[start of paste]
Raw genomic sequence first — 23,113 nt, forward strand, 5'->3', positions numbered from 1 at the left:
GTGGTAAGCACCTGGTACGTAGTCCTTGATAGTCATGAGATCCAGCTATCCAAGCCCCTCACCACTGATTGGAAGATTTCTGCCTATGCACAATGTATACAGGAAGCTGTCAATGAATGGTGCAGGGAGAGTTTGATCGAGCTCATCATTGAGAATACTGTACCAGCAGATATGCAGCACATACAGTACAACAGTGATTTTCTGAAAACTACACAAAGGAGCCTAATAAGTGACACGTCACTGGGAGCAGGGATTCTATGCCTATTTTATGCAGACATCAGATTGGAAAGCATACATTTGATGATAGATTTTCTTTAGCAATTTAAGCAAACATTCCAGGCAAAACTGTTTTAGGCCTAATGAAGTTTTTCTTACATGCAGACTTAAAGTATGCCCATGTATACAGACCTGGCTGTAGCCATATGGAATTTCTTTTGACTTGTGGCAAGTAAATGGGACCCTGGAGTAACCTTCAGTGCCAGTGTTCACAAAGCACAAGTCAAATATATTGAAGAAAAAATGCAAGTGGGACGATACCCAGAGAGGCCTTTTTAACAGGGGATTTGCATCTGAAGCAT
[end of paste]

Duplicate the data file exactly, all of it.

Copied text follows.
Raw genomic sequence first — 23,113 nt, forward strand, 5'->3', positions numbered from 1 at the left:
GTGGTAAGCACCTGGTACGTAGTCCTTGATAGTCATGAGATCCAGCTATCCAAGCCCCTCACCACTGATTGGAAGATTTCTGCCTATGCACAATGTATACAGGAAGCTGTCAATGAATGGTGCAGGGAGAGTTTGATCGAGCTCATCATTGAGAATACTGTACCAGCAGATATGCAGCACATACAGTACAACAGTGATTTTCTGAAAACTACACAAAGGAGCCTAATAAGTGACACGTCACTGGGAGCAGGGATTCTATGCCTATTTTATGCAGACATCAGATTGGAAAGCATACATTTGATGATAGATTTTCTTTAGCAATTTAAGCAAACATTCCAGGCAAAACTGTTTTAGGCCTAATGAAGTTTTTCTTACATGCAGACTTAAAGTATGCCCATGTATACAGACCTGGCTGTAGCCATATGGAATTTCTTTTGACTTGTGGCAAGTAAATGGGACCCTGGAGTAACCTTCAGTGCCAGTGTTCACAAAGCACAAGTCAAATATATTGAAGAAAAAATGCAAGTGGGACGATACCCAGAGAGGCCTTTTTAACAGGGGATTTGCATCTGAAGCAT